Daily Media Links 2/24

In the News

The Economist: The hands that prod, the wallets that feed 
Quotes Brad: Far from usurping the democratic process and narrowing voters’ options, super PACs are actually adding to them, argues Bradley Smith, another former FEC commissioner. 

KPCC: Can Super PACs benefit the electoral process?
Bradley A. Smith, Chairman of the Center for Competitive Politics and author of the article “Super PACs level the playing field,” joins the show to discuss how Super PACs could benefit the electoral process.  

Independent groups

NPR: Understanding The Impact Of Citizens United 
James Bopp is the lawyer who first represented Citizens United in the case that ended up in the Supreme Court, which ruled that corporations and unions could give money to political committees active in election campaigns. That decision and subsequent lower court decisions have led to SuperPACs, which allow corporations, unions and individuals to make unlimited contributions, pool them together, and use the money for political campaigns.  

The Guardian: How far can Russ Feingold push campaign finance reform?
Let’s hope the former Democratic senator’s new job as Obama campaign co-chair means Super Pacs’ days are numbered 


ABC News: Will Supreme Court Reconsider Citizens United? Two Justices Hope So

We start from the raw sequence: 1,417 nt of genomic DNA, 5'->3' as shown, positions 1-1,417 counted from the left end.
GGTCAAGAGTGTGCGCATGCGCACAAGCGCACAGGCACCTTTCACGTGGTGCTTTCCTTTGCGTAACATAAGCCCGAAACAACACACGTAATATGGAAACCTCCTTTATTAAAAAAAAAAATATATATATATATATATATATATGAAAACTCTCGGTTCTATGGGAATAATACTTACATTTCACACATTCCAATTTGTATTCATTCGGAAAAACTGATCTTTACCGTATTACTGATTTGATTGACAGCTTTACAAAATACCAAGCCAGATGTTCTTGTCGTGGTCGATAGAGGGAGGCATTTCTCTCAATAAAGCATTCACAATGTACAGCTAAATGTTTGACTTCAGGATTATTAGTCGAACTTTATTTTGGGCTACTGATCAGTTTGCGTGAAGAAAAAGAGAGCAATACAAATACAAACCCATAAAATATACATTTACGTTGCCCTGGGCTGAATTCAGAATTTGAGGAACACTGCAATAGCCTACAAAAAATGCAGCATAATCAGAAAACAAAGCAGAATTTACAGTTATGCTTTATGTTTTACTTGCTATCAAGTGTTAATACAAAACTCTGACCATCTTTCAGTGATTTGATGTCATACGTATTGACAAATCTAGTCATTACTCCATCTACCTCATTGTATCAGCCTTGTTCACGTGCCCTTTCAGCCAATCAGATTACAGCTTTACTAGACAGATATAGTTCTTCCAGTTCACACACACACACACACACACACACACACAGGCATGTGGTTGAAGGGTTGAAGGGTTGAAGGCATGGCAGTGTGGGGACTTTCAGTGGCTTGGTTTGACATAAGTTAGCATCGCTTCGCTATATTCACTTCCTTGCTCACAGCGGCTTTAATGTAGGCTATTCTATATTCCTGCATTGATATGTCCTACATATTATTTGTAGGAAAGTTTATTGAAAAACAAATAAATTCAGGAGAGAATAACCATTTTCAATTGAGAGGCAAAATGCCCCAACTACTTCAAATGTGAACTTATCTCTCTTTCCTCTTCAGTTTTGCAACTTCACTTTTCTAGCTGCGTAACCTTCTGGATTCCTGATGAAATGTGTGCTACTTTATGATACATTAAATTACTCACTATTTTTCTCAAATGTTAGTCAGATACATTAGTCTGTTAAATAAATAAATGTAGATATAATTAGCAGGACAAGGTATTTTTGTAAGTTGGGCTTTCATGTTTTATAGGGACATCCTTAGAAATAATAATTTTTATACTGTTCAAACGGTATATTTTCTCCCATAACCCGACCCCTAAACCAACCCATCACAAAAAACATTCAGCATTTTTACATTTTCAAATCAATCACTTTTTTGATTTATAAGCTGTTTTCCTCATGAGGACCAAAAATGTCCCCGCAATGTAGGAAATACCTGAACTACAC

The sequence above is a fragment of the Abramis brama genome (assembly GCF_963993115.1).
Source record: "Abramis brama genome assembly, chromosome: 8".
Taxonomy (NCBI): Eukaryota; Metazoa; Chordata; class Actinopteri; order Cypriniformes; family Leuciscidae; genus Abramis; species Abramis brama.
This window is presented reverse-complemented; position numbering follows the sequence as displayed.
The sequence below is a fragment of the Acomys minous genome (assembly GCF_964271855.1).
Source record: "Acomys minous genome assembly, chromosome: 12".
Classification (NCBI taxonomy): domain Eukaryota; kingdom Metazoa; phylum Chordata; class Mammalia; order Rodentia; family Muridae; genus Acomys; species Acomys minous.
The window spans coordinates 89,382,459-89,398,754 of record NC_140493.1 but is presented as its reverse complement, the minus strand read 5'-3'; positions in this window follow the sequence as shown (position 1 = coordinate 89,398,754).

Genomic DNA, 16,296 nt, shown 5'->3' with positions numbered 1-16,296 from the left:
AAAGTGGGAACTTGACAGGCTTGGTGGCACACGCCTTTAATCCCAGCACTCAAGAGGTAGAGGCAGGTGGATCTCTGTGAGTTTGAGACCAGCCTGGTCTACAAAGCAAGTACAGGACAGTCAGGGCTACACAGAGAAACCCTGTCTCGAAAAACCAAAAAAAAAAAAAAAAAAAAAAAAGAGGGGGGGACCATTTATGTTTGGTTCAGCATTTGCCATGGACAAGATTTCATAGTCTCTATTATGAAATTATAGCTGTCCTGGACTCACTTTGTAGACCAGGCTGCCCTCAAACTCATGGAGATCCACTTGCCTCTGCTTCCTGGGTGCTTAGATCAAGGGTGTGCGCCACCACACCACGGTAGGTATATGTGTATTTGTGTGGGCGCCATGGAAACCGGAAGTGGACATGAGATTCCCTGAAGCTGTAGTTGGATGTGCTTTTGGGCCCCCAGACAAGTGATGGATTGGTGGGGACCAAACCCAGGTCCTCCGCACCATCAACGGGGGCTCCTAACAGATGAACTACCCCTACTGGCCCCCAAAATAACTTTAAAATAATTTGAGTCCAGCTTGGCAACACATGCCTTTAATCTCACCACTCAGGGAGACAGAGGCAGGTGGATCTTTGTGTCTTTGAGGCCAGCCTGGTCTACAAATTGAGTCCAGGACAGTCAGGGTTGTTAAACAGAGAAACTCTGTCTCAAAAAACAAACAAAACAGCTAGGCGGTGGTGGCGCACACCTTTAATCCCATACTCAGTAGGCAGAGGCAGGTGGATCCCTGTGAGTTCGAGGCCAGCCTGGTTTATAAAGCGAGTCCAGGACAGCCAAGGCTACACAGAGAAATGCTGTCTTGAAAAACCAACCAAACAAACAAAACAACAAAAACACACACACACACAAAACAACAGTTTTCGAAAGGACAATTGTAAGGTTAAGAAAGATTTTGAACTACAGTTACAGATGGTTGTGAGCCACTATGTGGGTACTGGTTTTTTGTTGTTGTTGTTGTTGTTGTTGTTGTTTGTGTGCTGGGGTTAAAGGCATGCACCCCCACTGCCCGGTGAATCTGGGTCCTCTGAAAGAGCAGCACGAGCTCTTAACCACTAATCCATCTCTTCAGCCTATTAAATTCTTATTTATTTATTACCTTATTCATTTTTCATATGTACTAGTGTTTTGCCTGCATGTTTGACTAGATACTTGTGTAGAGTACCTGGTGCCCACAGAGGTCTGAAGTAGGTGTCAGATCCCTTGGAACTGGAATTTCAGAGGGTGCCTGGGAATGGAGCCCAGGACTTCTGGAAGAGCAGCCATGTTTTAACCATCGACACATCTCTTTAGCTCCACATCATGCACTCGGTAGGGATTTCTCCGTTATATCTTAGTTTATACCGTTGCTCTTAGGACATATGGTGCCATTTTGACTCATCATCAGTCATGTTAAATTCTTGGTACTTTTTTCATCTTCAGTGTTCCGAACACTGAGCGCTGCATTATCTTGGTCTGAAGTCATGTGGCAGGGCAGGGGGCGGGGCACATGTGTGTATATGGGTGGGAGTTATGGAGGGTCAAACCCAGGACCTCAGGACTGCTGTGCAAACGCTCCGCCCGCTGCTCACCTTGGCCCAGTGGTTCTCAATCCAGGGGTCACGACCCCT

Justice Ruth Bader Ginsburg knows an opportunity when she sees one. 

Baltimore Sun: In the presidential campaign, money talks 
Think money doesn’t talk? Try telling that to this year’s GOP presidential hopefuls, whose fates are more than ever tied to a handful of wealthy donors who bankroll the super PACs that raise and spend unlimited amounts of cash on their behalf. Campaign finance reports submitted to the Federal Election Commission this week showed that just 23 big donors contributed $53 million to the super PACs supporting Mitt Romney, Rick Santorum, Newt Gingrich and Ron Paul. That was more than the total amount raised by all the candidates’ campaigns combined, where the limit on contributions by individuals is just $2,500.  


TPM: Nancy Pelosi And Colbert Discuss DISCLOSE Act, Contraception
Pelosi’s measure is aimed at increasing transparency in election spending. If a business or wealthy individual is going to pour millions of dollars into an election, Pelosi said, “the public has a right to know by whose authority is this coming to them.”  

Colorado –– Denver Post: Secretary of State Scott Gessler rewrites Colorado Campaign Finance Rules
Secretary of State Scott Gessler adopted a full rewrite of Colorado’s campaign finance rules Wednesday, a move critics say is outside of his authority and will allow big money to dominate elections. 

The Center for Competitive Politics is now the Institute for Free Speech.